World enough and time: Religious poets write the best dirty verse.
I am giddy this morning with the news that a long-lost bawdy poem may be the work of dour old John Milton, if only because it allows me to revel in the irony that our very best sexy verse in English is the work of religious poets — often Puritans.
Anyone who’s taken college English probably knows I’m referring to John Donne’s “The Flea,” and Andrew Marvell’s sublime, unsurpassble “To His Coy Mistress.” Both are seduction poems, attempts to win over some young woman who is inconveniently withholding her charms.
Donne, better known as a pious Anglican priest-poet whose works include “Medition XVII” with its immortal words, “No man is an island, entire of itself…never send to know for whom the bell tolls; it tolls for thee.” As a young man, though, Donne balanced spiritual conviction with an appreciation of fleshy joys, which he expressed in erotic poetry.
Among these: The delightful “Elegy XIX: To His Mistress Coy To Bed,” in which he compares undressing his mistress to exploring the new continent of America. But “The Flea,” with crude thoughts cast in elegant language, is his most famous:
“Mark but this flea, and mark in this,
How little that which thou deniest me is ;
It suck’d me first, and now sucks thee,
And in this flea our two bloods mingled be….”
To my mind, though, even Donne is surpassed by Andrew Marvell. Though not a clergyman himself, he was the son of a vicar, served as secretary to John Milton, and wrote poetry in praise of the Puritan dictator, Oliver Cromwell. He’s a fascinating character — diplomat, member of Parliament, possibly a spy against the Dutch, and quite possibly a lifelong celibate.
Yet nonetheless he wrote the greatest seduction poem of all time (and my personal favorite), “To His Coy Mistress,” which essentially says, in the most musical language possible, “We’re all going to die, so you might as well give it up!” It begins:
“Had we but world enough, and time,/ This coyness, lady, were no crime.” And goes on for three verses, providing along the way titles and allusions for countless later works by other hands, to end with these sublime lines: “Thus, though we cannot make our sun/ Stand still, yet we will make him run.”
Oh, really, the poem is too great to withstand dissection like this. Go on, click over and read the whole thing for yourself. Here’s the link again. We’ll wait here. Only take you a few minutes. Go on, now, we’ll wait:…Doody-doody-doody-do. Camptown races five miles long, doo-dah. Pokerface, oh-oh-oh-oh-oh. Hotel California, what a nice suprise. Hmm-hmmm–Oh! You’re back!Great. So….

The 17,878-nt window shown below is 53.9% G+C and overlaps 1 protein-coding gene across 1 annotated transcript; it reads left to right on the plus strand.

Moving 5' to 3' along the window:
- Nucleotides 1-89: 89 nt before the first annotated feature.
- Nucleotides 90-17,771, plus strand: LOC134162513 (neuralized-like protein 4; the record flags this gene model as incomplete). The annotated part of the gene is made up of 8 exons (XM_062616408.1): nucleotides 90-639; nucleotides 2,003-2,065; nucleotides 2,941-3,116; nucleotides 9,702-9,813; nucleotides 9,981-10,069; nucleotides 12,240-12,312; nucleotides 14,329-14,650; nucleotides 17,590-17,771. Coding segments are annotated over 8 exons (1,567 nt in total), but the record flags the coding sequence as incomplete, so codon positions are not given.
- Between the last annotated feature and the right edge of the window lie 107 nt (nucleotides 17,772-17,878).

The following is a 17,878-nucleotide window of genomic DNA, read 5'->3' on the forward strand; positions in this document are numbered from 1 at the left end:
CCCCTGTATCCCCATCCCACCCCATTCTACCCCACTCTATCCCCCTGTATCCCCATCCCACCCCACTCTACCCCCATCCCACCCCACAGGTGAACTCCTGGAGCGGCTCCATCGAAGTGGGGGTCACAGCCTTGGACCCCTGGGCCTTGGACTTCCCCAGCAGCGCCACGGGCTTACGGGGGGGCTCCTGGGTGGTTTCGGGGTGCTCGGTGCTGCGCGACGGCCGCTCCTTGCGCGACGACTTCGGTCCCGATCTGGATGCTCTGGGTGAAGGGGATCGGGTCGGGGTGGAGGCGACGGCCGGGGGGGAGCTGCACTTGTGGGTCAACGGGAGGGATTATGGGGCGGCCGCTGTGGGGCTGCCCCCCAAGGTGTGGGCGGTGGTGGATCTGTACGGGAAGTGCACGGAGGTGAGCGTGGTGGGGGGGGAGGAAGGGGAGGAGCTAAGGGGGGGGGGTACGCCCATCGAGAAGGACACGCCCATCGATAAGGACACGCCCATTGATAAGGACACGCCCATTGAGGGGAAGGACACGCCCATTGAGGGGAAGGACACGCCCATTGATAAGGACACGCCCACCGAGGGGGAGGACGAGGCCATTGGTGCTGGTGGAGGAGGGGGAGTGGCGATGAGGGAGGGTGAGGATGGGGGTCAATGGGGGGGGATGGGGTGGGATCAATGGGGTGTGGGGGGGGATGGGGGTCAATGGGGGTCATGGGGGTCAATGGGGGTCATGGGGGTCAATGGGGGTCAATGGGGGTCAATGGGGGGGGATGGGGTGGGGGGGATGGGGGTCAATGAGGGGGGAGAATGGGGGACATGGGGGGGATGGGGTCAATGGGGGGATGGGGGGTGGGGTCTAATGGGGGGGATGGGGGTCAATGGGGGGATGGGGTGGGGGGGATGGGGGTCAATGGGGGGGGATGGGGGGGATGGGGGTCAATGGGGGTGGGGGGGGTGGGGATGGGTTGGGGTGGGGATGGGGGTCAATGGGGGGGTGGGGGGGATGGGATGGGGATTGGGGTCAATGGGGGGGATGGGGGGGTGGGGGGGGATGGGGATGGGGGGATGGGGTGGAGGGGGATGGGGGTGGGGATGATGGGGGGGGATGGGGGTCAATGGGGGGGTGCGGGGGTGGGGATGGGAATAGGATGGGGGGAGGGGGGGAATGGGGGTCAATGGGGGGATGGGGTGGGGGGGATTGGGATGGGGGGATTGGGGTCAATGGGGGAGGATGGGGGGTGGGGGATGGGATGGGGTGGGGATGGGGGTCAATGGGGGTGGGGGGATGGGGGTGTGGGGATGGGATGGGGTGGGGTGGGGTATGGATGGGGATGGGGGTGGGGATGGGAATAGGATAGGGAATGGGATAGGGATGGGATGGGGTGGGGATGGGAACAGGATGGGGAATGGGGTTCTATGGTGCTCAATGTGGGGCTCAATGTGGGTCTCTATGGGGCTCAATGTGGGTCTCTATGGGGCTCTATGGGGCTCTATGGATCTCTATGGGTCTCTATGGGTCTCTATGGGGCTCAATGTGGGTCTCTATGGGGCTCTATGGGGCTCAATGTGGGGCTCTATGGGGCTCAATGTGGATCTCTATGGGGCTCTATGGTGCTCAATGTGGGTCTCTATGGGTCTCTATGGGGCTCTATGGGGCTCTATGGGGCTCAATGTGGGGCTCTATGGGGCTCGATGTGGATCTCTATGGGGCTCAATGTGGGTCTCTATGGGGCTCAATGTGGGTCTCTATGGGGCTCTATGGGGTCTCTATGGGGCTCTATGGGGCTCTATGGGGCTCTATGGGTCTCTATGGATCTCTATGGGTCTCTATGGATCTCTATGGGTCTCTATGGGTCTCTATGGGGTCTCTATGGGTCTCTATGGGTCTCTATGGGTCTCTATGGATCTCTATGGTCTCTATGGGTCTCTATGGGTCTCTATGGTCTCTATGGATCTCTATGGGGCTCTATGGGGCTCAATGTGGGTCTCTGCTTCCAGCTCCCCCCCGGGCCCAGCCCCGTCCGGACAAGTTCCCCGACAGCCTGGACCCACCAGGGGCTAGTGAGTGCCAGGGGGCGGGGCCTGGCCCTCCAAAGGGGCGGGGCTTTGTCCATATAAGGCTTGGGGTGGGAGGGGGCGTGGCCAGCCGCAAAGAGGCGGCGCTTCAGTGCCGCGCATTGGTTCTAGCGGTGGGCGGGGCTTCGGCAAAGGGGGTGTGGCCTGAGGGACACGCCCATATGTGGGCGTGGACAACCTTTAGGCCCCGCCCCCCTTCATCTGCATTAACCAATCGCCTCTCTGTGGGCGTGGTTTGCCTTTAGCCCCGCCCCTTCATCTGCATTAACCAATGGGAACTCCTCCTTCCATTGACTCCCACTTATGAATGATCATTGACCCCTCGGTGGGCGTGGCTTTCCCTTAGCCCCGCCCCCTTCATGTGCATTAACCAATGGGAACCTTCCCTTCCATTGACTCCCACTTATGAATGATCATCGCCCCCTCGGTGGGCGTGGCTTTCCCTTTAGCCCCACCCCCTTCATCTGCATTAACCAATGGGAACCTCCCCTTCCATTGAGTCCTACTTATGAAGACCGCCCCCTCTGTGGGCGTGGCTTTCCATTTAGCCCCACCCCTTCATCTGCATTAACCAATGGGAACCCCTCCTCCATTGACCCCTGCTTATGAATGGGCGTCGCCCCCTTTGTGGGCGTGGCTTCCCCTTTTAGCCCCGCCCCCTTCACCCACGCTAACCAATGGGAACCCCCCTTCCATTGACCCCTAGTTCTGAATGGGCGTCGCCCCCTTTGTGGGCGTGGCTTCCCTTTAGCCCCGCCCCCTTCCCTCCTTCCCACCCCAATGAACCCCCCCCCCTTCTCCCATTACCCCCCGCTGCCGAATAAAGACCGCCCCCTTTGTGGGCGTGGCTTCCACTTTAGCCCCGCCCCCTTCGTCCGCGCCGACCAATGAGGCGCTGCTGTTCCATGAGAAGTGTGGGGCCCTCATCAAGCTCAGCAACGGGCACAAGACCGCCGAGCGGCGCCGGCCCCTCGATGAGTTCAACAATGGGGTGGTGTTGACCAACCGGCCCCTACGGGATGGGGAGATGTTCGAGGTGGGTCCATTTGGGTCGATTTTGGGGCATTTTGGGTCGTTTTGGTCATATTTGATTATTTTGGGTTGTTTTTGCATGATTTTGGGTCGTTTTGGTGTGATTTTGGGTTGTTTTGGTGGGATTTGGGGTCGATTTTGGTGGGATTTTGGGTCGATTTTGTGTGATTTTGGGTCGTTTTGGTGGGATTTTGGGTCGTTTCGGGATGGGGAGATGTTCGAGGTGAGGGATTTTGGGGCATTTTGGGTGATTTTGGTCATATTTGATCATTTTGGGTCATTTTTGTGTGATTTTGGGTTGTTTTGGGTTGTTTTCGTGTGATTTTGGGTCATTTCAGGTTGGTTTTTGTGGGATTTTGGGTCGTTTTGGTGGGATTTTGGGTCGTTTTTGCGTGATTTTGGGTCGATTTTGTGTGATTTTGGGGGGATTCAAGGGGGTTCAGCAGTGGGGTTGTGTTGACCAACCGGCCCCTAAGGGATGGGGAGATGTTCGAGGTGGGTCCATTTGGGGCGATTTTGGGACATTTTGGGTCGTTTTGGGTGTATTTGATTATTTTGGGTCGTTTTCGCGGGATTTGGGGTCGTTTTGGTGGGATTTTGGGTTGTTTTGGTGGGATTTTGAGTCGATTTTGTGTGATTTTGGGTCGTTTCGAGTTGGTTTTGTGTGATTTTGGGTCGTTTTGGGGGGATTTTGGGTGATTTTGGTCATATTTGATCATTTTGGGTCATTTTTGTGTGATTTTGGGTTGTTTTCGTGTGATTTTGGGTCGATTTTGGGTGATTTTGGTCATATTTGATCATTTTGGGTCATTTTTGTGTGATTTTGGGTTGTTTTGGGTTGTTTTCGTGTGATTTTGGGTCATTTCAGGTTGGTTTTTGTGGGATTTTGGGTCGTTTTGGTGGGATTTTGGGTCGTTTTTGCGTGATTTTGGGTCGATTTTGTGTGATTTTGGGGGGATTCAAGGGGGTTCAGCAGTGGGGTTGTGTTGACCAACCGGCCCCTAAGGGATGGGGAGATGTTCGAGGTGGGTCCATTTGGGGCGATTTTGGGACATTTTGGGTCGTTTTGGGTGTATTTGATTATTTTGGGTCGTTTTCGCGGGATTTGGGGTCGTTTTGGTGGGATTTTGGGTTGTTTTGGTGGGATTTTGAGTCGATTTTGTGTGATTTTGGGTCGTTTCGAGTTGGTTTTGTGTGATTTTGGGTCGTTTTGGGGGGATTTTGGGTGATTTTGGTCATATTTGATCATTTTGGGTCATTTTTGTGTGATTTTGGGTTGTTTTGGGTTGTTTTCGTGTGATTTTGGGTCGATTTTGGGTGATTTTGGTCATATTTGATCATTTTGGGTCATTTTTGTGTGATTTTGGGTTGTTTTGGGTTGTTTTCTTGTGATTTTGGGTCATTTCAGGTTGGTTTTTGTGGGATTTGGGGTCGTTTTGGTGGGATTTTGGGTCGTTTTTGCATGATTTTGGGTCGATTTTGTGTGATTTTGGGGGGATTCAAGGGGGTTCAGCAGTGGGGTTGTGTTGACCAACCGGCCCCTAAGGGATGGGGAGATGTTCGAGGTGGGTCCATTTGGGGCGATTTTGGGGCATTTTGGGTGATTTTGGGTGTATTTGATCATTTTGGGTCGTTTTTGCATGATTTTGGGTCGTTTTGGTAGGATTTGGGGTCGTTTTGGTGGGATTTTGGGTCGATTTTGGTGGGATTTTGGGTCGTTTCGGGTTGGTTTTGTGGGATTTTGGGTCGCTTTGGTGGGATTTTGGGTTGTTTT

….you see no reason exists why John Milton could not have written a bawdy verse or erotic poem, his status as the greatest English poet after Shakespeare, and the author of the great Christian epic poem, Paradise Lost notwithstanding.
Of course, as often happens, when you look a little closer the story gets complicated. For one thing, scholars are skeptical of the poem’s authenticity, and when we actually read the thing, “An Extemporare Upon a Faggot,” it proves more a piece of doggerel than an erotic masterwork in the manner of Donne or Marvell. (“Faggot” is used here in the nearly archaic sense of a stick of firewood.)
Here’s the entire thing: “Have you not in a Chimney seen / A Faggot which is moist and green / How coyly it receives the Heat / And at both ends do’s weep and sweat? / So fares it with a tender Maid / When first upon her Back she’s laid / But like dry Wood th’ experienced Dame / Cracks and rejoices in the Flame.”
On the other hand, I’ve always thought critics and scholars, especially those practicing textual criticism, tend to be more confident than their methods justify. While this is may be, as some scholars aver, the work of a rival intending to discredit Milton, who is to say that he did not doodle it off some idle afternoon between the Rise of Satan and the Fall of Man?
Then again, if you read the comments section of this story from the London Telegraph, this poem turns out never to have been really lost at all, the controversy over its authorship being routinely discussed by past scholars and anthologists, including Kingsley Amis, editor of The New Oxford Book of Light Verse (1978).
Or so says poster “Henry Braun,” who, it seems safe to assume,must be the American poet of that name (and here is his charming website).
So the claim of Oxford scholar Jennifer Bait to have “stumbled upon” the poem while “sifting through” some dusty volumes at the Bodleian Library is suspect. Either she’s a publicity hounding hoaxter, or she doesn’t really know her own field, or –not the least possibility — this is a gravely under-reported story.
Whatever the case may be, I’m hoping “Extemporare” does turn out to be a work of Milton. I love it when we can put some blood in the marble cheeks of the Old Masters.